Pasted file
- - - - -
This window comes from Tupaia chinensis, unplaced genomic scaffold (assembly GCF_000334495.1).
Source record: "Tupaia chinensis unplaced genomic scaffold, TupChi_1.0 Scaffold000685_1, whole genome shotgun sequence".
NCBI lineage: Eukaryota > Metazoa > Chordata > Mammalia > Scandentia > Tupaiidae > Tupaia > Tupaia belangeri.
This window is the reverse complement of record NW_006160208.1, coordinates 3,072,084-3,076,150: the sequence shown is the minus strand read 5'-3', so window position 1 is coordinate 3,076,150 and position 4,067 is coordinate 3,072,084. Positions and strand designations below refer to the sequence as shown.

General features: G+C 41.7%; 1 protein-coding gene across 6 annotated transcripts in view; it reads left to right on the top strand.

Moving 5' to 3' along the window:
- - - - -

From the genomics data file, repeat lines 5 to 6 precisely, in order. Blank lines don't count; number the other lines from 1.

General features: G+C 41.7%; 1 protein-coding gene across 6 annotated transcripts in view; it reads left to right on the top strand.

Moving 5' to 3' along the window: